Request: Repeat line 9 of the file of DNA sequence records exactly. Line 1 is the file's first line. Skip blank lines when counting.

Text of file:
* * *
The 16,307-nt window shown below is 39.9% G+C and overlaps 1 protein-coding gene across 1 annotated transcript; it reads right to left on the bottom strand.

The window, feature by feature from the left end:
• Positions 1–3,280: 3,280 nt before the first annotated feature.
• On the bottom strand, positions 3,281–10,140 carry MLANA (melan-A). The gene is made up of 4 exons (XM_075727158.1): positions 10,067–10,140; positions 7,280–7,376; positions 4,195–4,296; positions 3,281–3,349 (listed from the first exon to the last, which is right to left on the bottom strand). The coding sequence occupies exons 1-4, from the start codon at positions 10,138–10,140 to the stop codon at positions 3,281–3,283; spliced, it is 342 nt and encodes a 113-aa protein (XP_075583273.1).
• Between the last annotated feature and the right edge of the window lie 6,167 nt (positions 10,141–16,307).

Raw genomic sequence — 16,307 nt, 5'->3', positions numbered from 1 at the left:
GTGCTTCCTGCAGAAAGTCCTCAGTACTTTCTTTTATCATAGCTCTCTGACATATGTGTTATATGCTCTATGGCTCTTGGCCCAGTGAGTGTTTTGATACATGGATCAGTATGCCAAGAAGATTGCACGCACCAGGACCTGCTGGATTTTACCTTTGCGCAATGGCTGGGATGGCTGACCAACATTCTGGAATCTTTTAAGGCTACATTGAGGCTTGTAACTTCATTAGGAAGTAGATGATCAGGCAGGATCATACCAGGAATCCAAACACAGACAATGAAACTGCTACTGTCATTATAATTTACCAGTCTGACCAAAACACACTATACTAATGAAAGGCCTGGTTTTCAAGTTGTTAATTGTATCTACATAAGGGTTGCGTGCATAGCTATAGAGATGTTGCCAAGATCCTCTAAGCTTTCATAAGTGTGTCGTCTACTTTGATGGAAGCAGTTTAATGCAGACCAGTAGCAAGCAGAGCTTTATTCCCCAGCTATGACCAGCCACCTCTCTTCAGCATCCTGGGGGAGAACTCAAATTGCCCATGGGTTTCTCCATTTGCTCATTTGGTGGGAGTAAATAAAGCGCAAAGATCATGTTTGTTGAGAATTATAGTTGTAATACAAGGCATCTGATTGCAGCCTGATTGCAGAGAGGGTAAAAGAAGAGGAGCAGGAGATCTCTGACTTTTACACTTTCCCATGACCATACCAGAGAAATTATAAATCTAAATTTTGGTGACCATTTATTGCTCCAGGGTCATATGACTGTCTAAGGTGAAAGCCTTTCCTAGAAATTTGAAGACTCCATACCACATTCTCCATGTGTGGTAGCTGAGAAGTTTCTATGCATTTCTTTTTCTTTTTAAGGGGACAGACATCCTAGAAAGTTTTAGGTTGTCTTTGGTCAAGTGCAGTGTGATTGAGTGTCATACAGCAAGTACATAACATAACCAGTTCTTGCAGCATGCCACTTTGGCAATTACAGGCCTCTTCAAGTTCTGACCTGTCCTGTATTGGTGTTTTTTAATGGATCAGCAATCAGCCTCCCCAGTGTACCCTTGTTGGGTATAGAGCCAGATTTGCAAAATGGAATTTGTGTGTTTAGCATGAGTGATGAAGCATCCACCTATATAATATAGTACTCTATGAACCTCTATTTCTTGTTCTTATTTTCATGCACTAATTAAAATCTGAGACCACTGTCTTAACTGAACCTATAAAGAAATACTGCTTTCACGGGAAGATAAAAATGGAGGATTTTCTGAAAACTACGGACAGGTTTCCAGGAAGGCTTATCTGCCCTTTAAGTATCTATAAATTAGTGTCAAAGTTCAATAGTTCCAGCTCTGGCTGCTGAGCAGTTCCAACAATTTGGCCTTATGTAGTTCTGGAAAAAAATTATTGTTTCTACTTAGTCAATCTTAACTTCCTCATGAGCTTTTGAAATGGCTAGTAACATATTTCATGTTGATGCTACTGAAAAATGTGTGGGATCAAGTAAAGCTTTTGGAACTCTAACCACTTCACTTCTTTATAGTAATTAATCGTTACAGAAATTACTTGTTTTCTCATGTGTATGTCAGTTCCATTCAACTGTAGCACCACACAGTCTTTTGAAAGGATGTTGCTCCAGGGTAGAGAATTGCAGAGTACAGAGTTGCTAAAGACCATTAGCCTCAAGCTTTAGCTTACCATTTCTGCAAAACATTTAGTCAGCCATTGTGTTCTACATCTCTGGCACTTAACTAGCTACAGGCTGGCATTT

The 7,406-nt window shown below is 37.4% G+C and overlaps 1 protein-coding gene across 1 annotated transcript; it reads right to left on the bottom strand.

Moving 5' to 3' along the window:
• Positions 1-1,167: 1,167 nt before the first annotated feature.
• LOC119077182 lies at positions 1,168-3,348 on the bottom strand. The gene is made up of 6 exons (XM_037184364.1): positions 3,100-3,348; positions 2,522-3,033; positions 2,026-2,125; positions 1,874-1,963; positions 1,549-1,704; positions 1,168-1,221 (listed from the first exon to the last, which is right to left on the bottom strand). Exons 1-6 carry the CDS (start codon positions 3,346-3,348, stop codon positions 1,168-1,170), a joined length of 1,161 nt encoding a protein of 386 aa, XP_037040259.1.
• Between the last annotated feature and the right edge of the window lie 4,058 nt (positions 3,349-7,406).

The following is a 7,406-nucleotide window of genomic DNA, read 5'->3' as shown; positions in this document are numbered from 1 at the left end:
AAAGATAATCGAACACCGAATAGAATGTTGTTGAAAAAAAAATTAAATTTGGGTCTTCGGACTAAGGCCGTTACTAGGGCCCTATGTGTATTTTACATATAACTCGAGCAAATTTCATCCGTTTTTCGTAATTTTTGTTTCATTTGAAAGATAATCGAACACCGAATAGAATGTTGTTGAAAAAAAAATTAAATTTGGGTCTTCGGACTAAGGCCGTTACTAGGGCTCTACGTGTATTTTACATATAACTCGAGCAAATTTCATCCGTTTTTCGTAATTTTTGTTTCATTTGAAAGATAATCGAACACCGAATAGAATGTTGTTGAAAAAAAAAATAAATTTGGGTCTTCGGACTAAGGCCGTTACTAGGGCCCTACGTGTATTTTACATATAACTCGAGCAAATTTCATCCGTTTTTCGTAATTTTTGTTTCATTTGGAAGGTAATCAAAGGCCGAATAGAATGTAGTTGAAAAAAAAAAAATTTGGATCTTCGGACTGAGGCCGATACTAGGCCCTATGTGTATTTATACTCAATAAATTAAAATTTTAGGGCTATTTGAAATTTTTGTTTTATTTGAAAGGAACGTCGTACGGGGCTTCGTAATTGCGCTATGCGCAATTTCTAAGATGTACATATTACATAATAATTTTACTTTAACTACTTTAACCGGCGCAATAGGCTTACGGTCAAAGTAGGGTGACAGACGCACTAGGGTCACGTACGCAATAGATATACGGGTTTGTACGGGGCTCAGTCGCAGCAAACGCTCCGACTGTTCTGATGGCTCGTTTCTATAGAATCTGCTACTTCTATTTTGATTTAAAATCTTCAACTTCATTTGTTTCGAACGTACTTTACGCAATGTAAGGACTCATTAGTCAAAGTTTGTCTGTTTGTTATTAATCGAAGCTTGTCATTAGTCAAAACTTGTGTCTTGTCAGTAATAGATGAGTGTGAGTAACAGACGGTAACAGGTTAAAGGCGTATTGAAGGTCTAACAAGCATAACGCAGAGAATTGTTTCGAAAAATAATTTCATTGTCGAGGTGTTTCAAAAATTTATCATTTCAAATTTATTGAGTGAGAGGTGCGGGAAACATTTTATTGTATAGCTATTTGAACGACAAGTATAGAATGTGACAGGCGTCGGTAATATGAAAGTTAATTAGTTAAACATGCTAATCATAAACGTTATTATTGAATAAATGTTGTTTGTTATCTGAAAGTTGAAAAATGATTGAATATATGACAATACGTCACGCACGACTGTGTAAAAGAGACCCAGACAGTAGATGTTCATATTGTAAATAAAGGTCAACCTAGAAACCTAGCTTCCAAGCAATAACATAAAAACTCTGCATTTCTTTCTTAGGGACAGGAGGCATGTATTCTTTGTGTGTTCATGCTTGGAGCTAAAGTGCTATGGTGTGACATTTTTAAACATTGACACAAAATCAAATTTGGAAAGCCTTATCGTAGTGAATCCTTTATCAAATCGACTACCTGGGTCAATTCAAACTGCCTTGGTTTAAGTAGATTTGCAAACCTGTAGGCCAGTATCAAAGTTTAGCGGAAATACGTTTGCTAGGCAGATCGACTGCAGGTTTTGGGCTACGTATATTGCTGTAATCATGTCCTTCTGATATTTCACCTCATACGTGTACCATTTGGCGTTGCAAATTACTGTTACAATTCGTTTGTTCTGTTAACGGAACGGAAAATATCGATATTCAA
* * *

Moving 5' to 3' along the window: